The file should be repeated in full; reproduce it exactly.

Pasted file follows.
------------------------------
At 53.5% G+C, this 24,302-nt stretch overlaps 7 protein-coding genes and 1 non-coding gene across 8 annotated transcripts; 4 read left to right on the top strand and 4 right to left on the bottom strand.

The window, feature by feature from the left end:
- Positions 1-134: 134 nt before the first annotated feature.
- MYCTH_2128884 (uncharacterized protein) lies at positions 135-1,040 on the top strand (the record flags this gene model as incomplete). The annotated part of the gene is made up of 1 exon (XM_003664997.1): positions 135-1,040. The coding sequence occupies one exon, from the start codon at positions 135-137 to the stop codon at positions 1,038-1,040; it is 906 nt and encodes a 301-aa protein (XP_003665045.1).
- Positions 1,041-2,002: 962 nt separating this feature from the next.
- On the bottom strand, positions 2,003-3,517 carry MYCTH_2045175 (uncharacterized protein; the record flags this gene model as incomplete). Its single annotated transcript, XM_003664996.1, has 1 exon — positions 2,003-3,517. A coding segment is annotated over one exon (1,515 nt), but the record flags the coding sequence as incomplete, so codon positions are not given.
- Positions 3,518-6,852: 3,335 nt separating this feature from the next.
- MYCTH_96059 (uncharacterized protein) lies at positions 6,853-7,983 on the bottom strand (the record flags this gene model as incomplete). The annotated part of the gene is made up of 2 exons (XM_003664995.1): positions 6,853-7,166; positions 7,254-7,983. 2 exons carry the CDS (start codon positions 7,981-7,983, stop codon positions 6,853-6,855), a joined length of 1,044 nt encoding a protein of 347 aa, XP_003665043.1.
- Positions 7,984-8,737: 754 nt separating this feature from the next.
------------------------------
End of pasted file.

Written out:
At 53.5% G+C, this 24,302-nt stretch overlaps 7 protein-coding genes and 1 non-coding gene across 8 annotated transcripts; 4 read left to right on the top strand and 4 right to left on the bottom strand.

The window, feature by feature from the left end:
- Positions 1-134: 134 nt before the first annotated feature.
- MYCTH_2128884 (uncharacterized protein) lies at positions 135-1,040 on the top strand (the record flags this gene model as incomplete). The annotated part of the gene is made up of 1 exon (XM_003664997.1): positions 135-1,040. The coding sequence occupies one exon, from the start codon at positions 135-137 to the stop codon at positions 1,038-1,040; it is 906 nt and encodes a 301-aa protein (XP_003665045.1).
- Positions 1,041-2,002: 962 nt separating this feature from the next.
- On the bottom strand, positions 2,003-3,517 carry MYCTH_2045175 (uncharacterized protein; the record flags this gene model as incomplete). Its single annotated transcript, XM_003664996.1, has 1 exon — positions 2,003-3,517. A coding segment is annotated over one exon (1,515 nt), but the record flags the coding sequence as incomplete, so codon positions are not given.
- Positions 3,518-6,852: 3,335 nt separating this feature from the next.
- MYCTH_96059 (uncharacterized protein) lies at positions 6,853-7,983 on the bottom strand (the record flags this gene model as incomplete). The annotated part of the gene is made up of 2 exons (XM_003664995.1): positions 6,853-7,166; positions 7,254-7,983. 2 exons carry the CDS (start codon positions 7,981-7,983, stop codon positions 6,853-6,855), a joined length of 1,044 nt encoding a protein of 347 aa, XP_003665043.1.
- Positions 7,984-8,737: 754 nt separating this feature from the next.